From strawberry farms to rooftops of convenience stores and factories, Japan is looking for novel ways and new technologies to put aging solar panels to good use. This is a daunting task since the amount of equipment nearing the end of its life cycle will soar in coming years.
With installed solar capacity of 67 GW, Japan ranks third in the world after China and the U.S., according to the International Renewable Energy Agency. In 2020 alone, Japan added 8.67 GW of solar power that covered residential, commercial, industrial and floating PV systems
Japan was a pioneer in the developments of solar panels, and manufacturers such as Sharp and Kyocera led global production before Chinese competitors muscled their way into the market. Earlier installations in Japan were mostly residential, thanks to a government program started in 2009 to buy excess power from rooftop solar panels. Then, the industry’s focus shifted to large-scale solar power plants after the feed-in tariff program began to boost the share of renewables amid growing calls for diversifying energy sources after the 2011 Fukushima nuclear disaster.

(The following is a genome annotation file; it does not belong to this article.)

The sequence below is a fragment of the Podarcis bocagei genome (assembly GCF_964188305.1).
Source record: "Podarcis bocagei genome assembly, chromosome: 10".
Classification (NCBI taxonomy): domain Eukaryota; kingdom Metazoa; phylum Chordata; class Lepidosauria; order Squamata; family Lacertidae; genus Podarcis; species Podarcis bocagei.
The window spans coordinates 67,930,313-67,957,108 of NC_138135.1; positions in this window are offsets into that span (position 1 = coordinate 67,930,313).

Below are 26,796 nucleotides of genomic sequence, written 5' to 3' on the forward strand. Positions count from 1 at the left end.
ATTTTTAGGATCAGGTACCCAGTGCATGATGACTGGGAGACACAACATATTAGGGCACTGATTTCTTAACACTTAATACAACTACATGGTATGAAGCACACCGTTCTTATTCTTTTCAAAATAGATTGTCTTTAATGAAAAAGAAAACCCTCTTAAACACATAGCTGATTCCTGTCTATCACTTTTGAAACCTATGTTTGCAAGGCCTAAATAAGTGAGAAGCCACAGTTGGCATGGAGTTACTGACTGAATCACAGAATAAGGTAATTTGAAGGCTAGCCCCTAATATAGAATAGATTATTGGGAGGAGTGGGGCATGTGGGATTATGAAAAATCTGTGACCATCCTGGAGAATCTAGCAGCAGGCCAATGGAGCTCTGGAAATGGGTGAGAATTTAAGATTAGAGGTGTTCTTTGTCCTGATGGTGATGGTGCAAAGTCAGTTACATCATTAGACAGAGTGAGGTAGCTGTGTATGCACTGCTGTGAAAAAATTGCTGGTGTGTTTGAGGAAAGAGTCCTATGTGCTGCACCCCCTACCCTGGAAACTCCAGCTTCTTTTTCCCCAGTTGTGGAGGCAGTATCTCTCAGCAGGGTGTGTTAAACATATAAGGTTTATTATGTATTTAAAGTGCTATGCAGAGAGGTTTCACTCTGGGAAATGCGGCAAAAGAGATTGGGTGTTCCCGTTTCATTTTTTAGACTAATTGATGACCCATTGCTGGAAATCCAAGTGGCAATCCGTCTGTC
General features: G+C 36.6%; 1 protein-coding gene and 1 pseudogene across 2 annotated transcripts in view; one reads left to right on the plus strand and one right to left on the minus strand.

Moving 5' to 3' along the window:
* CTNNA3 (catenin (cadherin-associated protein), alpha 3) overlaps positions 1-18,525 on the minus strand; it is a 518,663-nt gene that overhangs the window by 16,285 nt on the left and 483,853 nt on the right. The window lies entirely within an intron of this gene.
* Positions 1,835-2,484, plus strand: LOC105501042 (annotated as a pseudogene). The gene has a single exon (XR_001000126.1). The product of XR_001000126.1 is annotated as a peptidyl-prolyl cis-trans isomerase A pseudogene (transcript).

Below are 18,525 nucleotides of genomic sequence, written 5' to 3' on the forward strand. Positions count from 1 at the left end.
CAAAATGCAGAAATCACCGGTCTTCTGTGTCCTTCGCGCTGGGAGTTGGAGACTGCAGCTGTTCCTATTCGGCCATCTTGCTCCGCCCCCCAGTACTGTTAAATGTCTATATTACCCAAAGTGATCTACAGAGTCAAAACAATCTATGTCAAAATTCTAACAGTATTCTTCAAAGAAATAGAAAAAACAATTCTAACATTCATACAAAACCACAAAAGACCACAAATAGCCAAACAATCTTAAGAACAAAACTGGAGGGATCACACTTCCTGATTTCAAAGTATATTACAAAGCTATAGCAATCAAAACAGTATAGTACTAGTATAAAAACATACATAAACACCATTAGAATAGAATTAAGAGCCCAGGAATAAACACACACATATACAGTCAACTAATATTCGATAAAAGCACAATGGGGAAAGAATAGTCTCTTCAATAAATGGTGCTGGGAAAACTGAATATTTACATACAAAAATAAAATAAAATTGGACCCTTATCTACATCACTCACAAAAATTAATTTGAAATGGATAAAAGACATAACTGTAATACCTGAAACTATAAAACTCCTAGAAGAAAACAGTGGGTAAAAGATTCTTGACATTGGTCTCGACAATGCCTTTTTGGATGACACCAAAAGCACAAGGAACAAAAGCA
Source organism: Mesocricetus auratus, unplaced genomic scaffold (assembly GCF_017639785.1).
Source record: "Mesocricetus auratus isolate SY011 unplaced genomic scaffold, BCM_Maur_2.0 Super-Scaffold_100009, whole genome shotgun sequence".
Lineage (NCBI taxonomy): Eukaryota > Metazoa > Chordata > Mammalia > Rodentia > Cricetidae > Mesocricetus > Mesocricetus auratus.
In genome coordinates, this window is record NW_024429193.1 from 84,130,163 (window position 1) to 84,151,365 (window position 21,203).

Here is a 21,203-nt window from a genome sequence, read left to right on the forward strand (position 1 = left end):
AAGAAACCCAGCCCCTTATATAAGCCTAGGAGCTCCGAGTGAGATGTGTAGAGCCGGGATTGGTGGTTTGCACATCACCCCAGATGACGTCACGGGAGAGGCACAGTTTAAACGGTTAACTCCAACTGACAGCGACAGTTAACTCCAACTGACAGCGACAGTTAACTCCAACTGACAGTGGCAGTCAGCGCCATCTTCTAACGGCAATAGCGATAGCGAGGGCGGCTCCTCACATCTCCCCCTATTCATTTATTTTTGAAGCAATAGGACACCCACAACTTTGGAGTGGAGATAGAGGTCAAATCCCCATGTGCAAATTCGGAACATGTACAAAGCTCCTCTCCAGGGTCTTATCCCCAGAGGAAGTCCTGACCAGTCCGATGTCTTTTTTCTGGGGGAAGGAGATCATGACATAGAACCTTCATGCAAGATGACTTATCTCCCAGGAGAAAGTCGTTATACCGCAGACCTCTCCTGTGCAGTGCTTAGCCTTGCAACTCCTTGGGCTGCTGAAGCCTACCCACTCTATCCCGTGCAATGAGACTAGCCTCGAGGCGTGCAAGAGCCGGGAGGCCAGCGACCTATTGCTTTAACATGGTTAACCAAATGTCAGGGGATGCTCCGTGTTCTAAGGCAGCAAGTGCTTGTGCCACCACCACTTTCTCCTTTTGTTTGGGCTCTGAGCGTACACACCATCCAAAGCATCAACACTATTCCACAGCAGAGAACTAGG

Solar recycling, however, still needs to be developed in terms of technology and policy. In 2016, the MoE released a guideline for panel recycling, reuse and disposal. The ministry followed up in May 2021 with a guideline that specifically promoted the reuse of solar panels.